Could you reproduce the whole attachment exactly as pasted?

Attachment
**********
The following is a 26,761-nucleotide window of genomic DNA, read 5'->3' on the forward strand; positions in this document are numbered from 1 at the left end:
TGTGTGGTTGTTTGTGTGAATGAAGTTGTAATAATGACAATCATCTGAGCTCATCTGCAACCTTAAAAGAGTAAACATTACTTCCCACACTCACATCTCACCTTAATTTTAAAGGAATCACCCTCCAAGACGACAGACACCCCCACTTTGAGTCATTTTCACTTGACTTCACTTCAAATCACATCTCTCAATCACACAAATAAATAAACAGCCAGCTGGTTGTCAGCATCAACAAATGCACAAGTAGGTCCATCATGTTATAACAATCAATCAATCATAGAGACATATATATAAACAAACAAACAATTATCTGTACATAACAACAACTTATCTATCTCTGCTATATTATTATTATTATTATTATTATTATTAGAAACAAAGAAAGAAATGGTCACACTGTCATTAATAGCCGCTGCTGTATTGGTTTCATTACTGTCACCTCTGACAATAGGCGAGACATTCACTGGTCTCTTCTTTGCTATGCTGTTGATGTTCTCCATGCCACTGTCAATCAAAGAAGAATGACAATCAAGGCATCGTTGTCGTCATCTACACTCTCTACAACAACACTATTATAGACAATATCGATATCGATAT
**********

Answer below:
The following is a 26,761-nucleotide window of genomic DNA, read 5'->3' on the forward strand; positions in this document are numbered from 1 at the left end:
TGTGTGGTTGTTTGTGTGAATGAAGTTGTAATAATGACAATCATCTGAGCTCATCTGCAACCTTAAAAGAGTAAACATTACTTCCCACACTCACATCTCACCTTAATTTTAAAGGAATCACCCTCCAAGACGACAGACACCCCCACTTTGAGTCATTTTCACTTGACTTCACTTCAAATCACATCTCTCAATCACACAAATAAATAAACAGCCAGCTGGTTGTCAGCATCAACAAATGCACAAGTAGGTCCATCATGTTATAACAATCAATCAATCATAGAGACATATATATAAACAAACAAACAATTATCTGTACATAACAACAACTTATCTATCTCTGCTATATTATTATTATTATTATTATTATTATTAGAAACAAAGAAAGAAATGGTCACACTGTCATTAATAGCCGCTGCTGTATTGGTTTCATTACTGTCACCTCTGACAATAGGCGAGACATTCACTGGTCTCTTCTTTGCTATGCTGTTGATGTTCTCCATGCCACTGTCAATCAAAGAAGAATGACAATCAAGGCATCGTTGTCGTCATCTACACTCTCTACAACAACACTATTATAGACAATATCGATATCGATAT